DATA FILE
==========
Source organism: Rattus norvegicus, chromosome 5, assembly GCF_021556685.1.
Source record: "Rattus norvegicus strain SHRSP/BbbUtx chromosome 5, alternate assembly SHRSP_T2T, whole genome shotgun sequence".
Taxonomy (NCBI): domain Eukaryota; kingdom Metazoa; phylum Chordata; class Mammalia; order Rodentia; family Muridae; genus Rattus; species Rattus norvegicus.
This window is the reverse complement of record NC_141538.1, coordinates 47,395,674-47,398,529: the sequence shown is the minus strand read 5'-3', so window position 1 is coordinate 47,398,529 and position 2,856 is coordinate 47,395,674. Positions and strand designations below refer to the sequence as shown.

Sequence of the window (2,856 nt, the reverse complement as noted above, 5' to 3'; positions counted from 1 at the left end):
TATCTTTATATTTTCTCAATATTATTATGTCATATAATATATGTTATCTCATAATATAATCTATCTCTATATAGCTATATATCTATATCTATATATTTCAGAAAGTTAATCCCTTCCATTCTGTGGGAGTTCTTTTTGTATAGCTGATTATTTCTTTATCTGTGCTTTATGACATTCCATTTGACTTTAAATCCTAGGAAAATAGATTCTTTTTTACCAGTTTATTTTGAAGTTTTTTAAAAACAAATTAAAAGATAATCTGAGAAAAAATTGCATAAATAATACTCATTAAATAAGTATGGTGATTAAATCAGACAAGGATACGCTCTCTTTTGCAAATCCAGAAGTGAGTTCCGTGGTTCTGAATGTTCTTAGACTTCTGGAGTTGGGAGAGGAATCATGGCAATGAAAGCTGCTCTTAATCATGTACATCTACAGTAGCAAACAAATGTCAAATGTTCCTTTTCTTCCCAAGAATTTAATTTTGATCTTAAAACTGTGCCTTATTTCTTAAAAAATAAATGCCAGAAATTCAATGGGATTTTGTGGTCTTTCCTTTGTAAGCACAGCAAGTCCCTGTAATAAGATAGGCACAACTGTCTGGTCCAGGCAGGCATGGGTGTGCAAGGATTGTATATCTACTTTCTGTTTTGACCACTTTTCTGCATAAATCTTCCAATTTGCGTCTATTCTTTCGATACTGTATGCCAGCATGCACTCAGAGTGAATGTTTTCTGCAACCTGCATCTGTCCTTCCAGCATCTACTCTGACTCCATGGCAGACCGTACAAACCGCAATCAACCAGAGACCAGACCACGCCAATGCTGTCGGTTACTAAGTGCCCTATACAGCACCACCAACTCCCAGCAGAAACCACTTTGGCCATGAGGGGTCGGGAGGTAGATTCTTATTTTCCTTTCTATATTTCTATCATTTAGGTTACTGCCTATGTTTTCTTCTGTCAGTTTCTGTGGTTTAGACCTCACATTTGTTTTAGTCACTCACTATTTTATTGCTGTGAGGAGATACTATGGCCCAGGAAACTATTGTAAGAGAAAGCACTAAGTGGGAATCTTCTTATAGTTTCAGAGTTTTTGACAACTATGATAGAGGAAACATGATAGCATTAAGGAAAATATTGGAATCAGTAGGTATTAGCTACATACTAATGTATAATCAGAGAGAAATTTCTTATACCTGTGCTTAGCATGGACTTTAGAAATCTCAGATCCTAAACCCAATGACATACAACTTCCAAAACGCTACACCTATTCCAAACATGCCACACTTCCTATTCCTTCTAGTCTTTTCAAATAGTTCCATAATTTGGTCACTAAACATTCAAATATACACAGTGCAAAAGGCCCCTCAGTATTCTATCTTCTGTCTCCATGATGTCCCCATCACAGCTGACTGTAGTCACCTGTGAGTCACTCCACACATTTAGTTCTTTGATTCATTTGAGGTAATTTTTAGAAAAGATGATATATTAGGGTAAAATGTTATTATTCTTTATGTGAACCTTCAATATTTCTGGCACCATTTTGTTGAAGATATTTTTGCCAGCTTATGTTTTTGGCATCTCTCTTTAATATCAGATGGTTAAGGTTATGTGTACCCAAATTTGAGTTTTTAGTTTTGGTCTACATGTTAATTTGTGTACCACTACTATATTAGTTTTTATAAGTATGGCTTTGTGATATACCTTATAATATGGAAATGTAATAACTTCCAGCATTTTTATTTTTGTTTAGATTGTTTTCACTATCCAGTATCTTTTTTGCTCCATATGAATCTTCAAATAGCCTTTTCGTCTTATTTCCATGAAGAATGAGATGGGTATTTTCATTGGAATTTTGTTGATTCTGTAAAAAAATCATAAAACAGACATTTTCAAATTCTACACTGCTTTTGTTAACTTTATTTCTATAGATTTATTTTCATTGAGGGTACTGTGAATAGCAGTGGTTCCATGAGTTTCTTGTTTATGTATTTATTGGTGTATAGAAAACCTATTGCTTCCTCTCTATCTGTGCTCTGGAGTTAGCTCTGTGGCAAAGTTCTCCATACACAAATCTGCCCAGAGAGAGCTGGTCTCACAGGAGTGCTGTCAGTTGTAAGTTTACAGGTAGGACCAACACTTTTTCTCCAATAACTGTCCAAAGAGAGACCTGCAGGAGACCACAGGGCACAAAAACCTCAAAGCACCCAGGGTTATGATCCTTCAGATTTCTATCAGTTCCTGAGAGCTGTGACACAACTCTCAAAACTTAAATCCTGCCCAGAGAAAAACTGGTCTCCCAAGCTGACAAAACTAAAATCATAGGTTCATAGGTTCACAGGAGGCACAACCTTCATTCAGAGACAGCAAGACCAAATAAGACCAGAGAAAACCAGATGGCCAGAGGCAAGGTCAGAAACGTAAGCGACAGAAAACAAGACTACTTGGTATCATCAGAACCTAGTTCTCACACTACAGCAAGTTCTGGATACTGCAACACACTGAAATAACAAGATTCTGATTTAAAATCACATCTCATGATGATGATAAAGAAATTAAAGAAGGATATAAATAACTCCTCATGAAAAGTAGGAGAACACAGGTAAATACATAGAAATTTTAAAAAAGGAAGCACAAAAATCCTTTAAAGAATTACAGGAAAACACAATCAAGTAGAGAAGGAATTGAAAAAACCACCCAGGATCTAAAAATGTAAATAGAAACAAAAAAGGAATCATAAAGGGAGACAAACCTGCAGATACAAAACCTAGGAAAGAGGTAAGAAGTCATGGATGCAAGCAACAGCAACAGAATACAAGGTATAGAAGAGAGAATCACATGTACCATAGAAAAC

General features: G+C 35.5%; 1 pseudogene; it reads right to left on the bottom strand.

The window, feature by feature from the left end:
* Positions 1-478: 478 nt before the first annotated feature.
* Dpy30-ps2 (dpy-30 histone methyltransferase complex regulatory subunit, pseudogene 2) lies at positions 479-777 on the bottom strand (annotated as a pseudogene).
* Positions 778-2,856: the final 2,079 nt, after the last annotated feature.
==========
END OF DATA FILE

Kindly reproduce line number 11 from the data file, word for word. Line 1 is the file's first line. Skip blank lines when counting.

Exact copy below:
* Positions 778-2,856: the final 2,079 nt, after the last annotated feature.